The Gehrung (Figure 3) is an arch shaped pessary with arms that can be manually molded to fit the prolapse. The pessary should be positioned with the convexity of the curved bars towards the vaginal wall depending on whether the prolapse is anterior or posterior.

Fig. 3 Gehrung pessary







The Gellhorn pessary (Figure 4) is useful in higher grades of prolapse. The base is circular with a concave surface on the bottom and a convex surface on top, to which is attached a stem of varying lengths ending in a knob. The circular base has regular holes and the stem has a central hollow column to allow drainage of secretions. The concave surface is positioned against the vaginal cuff or the cervix and the stem lies along the axis of the vagina with the knob inside the introitus. Short stemmed variations are available for women with shorter vaginal lengths. The Gellhorn is not compatible with sexual intercourse.16

Fig. 4 Gellhorn pessary






The Shattz pessary (Figure 5) is essentially a Gellhorn pessary without a stem and can be folded, although not as easily as the ring pessary. Removal of the Shaatz pessary is more difficult than removal of the simple ring pessaries as they have a suction effect similar to the base of the Gellhorn but do not possess a stem which can facilitate removal. This pessary is ideal for a woman who wishes to use the Gellhorn pessary but does not wish to handle it and is interested in preserving the possibility of intercourse.19

Fig. 5 Shaatz pessary






The donut pessary (Figure 6) is effective for the treatment for more severe stages of prolapse, especially if the perineal support is lax. Although the pessary is soft, it is difficult to alter its shape to facilitate insertion and removal. Intercourse is not possible with this type of pessary.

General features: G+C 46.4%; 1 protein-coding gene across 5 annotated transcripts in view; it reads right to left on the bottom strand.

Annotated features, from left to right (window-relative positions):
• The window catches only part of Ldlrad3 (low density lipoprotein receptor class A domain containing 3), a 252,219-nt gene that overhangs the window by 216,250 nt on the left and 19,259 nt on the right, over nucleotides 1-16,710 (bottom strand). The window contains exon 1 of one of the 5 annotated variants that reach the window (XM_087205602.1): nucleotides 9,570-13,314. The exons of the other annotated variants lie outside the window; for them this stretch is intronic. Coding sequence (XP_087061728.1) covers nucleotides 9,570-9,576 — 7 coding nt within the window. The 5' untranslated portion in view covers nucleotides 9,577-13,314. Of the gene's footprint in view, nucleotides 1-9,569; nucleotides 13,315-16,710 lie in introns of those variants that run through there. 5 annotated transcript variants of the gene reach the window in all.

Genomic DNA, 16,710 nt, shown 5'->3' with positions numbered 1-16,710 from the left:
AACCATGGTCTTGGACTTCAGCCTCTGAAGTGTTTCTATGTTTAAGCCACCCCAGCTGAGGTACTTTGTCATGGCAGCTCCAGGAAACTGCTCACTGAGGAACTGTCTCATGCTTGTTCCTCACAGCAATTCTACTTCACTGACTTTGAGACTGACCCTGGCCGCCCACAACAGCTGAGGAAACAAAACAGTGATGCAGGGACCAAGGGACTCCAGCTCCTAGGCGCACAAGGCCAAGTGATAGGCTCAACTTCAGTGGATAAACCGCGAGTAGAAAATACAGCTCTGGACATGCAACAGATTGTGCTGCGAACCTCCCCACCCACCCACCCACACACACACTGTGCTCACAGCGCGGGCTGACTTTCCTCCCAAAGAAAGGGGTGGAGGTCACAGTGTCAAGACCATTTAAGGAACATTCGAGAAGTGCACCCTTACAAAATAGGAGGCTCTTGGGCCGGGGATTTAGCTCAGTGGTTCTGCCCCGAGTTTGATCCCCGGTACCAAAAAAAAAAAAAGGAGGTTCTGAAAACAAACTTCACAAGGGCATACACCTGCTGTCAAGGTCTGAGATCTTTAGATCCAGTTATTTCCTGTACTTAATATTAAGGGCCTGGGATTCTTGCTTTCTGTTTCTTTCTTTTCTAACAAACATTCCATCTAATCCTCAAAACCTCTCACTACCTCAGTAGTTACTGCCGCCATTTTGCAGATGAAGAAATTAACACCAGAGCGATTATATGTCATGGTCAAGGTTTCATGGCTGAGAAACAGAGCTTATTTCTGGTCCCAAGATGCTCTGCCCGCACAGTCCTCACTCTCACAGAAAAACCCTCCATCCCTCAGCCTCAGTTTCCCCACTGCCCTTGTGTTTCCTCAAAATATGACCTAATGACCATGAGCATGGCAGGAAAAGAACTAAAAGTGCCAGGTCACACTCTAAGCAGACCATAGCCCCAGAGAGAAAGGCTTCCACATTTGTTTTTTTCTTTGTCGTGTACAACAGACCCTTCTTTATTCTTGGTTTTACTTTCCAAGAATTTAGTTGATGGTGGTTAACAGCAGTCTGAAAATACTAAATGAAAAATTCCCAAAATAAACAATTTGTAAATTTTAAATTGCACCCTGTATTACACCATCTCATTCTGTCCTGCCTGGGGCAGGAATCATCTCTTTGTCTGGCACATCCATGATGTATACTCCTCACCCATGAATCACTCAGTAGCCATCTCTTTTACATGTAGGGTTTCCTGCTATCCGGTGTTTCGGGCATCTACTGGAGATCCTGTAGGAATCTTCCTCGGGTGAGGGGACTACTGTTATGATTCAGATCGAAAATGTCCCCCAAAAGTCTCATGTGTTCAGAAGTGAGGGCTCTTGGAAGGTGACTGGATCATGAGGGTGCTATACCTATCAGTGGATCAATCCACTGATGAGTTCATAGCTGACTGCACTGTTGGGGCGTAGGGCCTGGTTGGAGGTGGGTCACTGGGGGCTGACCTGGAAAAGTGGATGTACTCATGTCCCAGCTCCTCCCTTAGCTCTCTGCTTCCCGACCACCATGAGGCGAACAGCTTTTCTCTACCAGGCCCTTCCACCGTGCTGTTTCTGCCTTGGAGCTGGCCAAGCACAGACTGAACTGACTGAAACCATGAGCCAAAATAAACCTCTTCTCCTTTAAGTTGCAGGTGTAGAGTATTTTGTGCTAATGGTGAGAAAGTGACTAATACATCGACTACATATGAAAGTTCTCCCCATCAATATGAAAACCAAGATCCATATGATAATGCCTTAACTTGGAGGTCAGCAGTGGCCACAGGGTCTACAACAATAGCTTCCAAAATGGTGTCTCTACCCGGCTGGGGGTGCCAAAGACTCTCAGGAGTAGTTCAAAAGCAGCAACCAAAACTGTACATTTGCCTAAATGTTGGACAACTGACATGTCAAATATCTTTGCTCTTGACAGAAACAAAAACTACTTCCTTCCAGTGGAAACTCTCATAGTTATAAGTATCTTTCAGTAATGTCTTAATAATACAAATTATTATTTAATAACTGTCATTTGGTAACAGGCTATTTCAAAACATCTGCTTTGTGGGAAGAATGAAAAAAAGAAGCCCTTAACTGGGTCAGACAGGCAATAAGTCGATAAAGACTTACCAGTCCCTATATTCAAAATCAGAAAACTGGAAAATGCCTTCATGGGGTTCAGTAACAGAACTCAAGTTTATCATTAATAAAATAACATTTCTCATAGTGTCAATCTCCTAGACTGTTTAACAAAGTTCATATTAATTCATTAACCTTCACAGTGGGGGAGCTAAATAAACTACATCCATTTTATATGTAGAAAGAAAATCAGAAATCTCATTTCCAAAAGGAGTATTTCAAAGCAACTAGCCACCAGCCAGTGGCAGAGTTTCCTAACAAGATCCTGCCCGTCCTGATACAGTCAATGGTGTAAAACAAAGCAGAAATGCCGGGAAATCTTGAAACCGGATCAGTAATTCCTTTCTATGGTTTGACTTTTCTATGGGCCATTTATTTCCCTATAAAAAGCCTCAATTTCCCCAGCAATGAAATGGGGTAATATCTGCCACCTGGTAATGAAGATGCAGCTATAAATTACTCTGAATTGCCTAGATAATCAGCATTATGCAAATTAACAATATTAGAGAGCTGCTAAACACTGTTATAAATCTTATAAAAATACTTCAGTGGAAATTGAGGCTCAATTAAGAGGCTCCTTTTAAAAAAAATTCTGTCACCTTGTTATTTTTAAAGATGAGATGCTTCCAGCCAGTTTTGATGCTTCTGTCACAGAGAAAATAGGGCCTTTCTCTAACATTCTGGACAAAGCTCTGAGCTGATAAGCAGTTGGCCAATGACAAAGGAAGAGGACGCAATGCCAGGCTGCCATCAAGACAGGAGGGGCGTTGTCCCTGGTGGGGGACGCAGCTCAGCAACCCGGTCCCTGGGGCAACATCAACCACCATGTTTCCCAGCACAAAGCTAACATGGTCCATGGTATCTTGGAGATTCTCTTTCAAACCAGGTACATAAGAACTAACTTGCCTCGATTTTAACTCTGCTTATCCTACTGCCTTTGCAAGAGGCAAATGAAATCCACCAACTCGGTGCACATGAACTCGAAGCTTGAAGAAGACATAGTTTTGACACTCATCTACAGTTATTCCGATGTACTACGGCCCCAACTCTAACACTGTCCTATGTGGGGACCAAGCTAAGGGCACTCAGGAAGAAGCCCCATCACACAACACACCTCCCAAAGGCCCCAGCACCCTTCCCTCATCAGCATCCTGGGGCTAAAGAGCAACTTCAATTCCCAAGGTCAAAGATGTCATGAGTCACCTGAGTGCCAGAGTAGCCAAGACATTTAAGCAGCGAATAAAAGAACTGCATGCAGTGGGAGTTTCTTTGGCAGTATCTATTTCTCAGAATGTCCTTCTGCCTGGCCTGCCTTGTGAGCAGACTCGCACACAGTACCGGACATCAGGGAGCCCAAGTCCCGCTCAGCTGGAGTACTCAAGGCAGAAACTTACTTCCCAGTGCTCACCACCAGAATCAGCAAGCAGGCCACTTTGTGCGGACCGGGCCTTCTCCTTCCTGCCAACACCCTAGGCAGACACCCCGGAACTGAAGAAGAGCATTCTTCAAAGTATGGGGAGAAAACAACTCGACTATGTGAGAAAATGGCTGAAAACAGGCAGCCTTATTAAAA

Fig. 6 Donut pessary






The cube pessary (Figure 7) is highly effective for higher stages of prolapse. It retains its position in the vagina by suction of its six concave surfaces on the vaginal wall. Daily removal and replacement is necessary as the suction can lead to severe erosions of the vaginal walls. The suction is broken by feeling along the string attached to the cube prior to removal of the pessary.

Fig. 7 Cube pessary





Inflatoball pessary

The shape of this pessary is similar to a donut pessary. The advantage of this pessary is that it can be deflated to facilitate insertion, and then re-inflated through the inflation tubing which can be tucked in the vagina. This type of pessary is often chosen for self-adjustment and for intermittent use according to the patient’s circumstances. It needs to be removed and replaced every 1–2 days. The major disadvantage is that it is made of rubber and therefore cannot be used in patients with latex allergies.16